CAMBRIDGE, England — When early humans lived in small groups during prehistoric times, the danger of inbreeding was very real.
In fact, some scientists say inbreeding may have left closely related species, such as Neanderthal, at a disadvantage compared to modern man. The speculation comes following a new study determining that anatomically modern humans figured out mating structures to avoid inbreeding at least 34,000 years ago.
“This social structure may have affected the development of cooperation and information transfer that underlie the evolution of culture in humans, and may be crucial to understanding our species unique evolutionary resilience and trajectory,” say researchers from University of Cambridge and the University of Copenhagen in a paper published this month in the journal Science.
The discovery was made while the researchers studied genetic material from a famous Upper Palaeolithic burial site in Sunghir, Russia. The Upper Paleolithic marked a time when modern humans first began to habit western Eurasia, and burial sites of the period, such as Sunghir, are incredibly rare. Unlike most human remains that have been discovered from the Upper Paleolithic, the people at Sunghir appear to have been buried together, on purpose.
But the surprise that made this site really stand out came during the genetic analysis: None of the people buried there were closely related, including two children buried head-to-head together.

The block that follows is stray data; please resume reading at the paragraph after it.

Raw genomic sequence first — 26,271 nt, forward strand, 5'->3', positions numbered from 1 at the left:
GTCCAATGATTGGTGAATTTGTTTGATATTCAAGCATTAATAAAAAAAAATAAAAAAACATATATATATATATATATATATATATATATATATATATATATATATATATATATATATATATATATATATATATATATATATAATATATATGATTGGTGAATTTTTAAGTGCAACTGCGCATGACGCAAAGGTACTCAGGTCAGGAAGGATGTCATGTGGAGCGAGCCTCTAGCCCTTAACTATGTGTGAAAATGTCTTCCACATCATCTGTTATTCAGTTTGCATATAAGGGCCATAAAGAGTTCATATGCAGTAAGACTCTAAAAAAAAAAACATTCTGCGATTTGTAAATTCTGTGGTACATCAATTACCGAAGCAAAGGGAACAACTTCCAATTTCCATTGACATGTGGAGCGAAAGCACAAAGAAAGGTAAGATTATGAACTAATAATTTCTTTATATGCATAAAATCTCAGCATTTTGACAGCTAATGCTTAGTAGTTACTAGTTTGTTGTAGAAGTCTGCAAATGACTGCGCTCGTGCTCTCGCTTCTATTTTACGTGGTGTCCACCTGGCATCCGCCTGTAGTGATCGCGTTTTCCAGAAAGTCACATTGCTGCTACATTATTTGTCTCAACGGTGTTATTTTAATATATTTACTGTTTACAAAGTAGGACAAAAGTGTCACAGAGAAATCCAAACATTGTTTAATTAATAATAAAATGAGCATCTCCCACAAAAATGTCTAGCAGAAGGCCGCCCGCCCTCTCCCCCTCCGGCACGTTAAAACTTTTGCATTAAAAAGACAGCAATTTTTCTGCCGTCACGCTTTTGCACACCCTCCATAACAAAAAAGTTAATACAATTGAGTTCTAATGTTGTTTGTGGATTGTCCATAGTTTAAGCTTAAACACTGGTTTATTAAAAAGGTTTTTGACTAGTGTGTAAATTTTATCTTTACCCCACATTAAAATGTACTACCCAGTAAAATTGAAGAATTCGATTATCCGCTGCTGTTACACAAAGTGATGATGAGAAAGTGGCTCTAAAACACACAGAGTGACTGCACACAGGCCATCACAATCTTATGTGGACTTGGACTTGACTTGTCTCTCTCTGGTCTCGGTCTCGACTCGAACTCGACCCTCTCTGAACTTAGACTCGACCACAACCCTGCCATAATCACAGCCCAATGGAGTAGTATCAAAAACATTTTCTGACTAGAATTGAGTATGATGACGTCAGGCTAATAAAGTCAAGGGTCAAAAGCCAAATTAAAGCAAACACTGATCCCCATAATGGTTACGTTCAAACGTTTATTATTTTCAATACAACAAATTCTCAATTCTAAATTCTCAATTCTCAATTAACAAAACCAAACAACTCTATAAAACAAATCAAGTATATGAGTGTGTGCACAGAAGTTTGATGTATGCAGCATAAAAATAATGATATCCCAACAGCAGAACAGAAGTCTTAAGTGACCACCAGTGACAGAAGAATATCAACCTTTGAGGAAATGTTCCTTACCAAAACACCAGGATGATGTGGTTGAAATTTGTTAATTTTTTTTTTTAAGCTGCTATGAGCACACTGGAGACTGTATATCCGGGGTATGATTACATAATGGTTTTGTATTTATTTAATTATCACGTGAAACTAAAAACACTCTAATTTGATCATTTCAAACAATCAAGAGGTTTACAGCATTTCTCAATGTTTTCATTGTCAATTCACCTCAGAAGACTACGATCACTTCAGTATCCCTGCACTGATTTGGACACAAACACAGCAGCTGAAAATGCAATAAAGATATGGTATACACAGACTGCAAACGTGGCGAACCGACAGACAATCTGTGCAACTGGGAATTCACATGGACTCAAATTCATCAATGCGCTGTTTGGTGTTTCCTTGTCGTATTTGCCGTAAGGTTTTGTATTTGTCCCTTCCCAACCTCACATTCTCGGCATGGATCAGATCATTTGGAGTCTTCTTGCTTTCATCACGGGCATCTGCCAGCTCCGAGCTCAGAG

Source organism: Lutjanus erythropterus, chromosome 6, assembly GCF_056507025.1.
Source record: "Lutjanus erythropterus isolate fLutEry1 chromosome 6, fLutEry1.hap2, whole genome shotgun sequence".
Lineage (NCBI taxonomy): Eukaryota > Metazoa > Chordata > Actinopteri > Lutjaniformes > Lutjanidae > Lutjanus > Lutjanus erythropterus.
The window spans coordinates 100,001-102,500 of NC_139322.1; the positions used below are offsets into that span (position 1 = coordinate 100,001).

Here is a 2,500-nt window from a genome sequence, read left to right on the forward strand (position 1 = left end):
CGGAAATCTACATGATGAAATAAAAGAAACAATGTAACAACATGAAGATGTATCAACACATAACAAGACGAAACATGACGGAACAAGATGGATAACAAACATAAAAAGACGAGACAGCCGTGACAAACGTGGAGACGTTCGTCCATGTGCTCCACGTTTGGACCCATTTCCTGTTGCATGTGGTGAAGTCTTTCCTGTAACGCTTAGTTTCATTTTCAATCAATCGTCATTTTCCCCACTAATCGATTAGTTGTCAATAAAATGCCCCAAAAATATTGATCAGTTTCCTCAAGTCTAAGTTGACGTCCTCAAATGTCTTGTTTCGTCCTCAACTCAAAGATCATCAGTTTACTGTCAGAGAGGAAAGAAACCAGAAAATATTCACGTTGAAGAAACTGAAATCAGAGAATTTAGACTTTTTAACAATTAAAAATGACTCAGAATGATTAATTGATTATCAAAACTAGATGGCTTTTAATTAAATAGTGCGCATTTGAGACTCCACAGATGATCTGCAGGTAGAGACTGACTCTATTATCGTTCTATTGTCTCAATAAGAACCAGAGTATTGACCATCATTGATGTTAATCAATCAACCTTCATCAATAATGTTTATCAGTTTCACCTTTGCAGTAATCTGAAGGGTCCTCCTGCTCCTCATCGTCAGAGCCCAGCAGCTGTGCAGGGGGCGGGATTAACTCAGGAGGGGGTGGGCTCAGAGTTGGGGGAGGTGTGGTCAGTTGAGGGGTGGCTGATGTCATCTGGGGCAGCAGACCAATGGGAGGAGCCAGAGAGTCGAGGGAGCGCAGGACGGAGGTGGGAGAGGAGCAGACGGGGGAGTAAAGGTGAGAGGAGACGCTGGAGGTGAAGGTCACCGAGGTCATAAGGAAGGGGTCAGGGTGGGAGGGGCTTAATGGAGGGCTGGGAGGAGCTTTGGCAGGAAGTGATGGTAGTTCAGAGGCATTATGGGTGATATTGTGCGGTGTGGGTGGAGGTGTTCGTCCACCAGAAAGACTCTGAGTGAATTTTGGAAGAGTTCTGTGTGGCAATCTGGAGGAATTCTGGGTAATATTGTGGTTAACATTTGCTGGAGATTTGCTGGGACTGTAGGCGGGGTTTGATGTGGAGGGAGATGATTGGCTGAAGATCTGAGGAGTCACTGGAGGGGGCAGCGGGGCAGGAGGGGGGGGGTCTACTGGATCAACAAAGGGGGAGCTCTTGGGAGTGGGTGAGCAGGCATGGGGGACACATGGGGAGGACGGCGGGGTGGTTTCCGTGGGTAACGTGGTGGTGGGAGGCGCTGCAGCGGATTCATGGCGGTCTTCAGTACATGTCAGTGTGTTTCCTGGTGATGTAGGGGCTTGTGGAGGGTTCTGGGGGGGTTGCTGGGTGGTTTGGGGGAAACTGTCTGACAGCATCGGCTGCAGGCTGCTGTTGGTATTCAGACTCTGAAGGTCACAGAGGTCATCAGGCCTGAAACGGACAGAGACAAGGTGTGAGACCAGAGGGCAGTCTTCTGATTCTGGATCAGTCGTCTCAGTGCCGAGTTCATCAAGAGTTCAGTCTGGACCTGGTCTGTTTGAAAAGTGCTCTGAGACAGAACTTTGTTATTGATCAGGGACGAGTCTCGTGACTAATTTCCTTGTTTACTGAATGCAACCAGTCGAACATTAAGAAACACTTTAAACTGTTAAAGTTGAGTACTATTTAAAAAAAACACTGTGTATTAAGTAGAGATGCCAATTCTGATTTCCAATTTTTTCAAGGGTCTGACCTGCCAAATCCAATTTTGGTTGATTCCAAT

“This goes against what many would have predicted,” says senior author of the study Professor Eske Willerslev in a press release. “I think many researchers had assumed that the people of Sunghir were very closely related, especially the two youngsters from the same grave.”
In the paper, the researchers describe the fantastic details of the surprising scene.
“All remains were covered in ochre, and accompanied by rich grave goods including ivory beads and spears, armbands and carvings, as well as arctic fox canines,” the researchers write. “Adjacent to (the children) was the femoral diaphysis of an adult that had been polished, hollowed-out and filled with red ochre.”
After studying such symbology alongside the genetic evidence, the researchers suggest that together they provide evidence of ceremony and ritual that may have accompanied the exchange of mates between groups.
“What this means is that even people in the Upper Palaeolithic, who were living in tiny groups, understood the importance of avoiding inbreeding,” says “The data that we have suggest that it was being purposely avoided. This means that they must have developed a system for this purpose. If small hunter–gatherer bands were mixing at random, we would see much greater evidence of inbreeding than we have here.”
This stands in contrast to genetic evidence from other hominids such as the Neanderthal whose remains found in the Altai Mountains reveal they did not avoid inbreeding. However, the researchers caution that before conclusions are made about mating differences between humans and Neanderthal more research must be done.
Nevertheless, the study authors call the ornamentation at the site “incredible,” noting there is no evidence of anything like it in Neanderthal or other archaic human sites. And while it is still just educated conjecture that this represents new levels of societal structure aimed at promoting genetic diversity, there is no argument that the Sunghir site offers special insight into the beginnings of modern man.
“When you put the evidence together, it seems to be speaking to us about the really big questions; what made these people who they were as a species, and who we are as a result,” Willerslev says.